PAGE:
Net Neutrality: Rules vs. Principles

I found this post from Tim O’Reilly very helpful in thinking about the Net Neutrality debate.

Tim focusses on a helpful distinction made by Chris Savage — between rules and principles. The gist is:

A lot of confusion in the Net Neutrality debate has do with the hoary distinction in jurisprudence between “rules” and “principles.”

A first approximation for the non-lawyers here: the tax code is full of RULES: Take this number, divide it by that number, place the result on line 17 if it’s greater than $57,206 and on line 19 if it’s less. Etc. RULES are intended to direct or forbid very specific behaviors.

PRINCIPLES, on the other hand, are more general. When driving you are required to use “reasonable care.” If you don’t, then you are negligent and can be held liable, in a tort case, for the damages you cause. And though there are plenty of rules about driving, tort liability is based on the PRINCIPLE of reasonable care, and is assessed on a case-by-case basis.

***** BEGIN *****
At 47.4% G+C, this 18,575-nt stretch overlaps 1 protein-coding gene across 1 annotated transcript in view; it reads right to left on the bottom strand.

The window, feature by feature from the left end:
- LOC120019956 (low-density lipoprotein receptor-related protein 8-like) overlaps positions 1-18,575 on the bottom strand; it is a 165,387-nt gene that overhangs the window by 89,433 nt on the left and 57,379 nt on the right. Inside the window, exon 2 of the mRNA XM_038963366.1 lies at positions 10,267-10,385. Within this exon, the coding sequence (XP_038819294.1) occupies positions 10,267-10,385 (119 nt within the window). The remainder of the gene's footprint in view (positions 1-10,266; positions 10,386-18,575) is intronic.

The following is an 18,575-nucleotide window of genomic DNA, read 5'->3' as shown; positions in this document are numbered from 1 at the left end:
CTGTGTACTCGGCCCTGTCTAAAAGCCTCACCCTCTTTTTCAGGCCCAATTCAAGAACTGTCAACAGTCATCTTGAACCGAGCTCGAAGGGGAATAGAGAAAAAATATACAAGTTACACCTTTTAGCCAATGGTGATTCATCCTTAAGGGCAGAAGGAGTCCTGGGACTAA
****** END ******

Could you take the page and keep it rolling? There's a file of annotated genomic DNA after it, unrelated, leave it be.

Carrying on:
“Net Neutrality” is a principle, not a rule…

It seems to me that this distinction is useful in all kinds of areas. For example, in relation to IP legislation, an important principle is that monopolies are at best a necessary evil and should be avoided or limited wherever possible. This means that any proposal to extend an IP right (which is, remember, a legislative grant of monopoly rights) should always be viewed with extreme scepticism.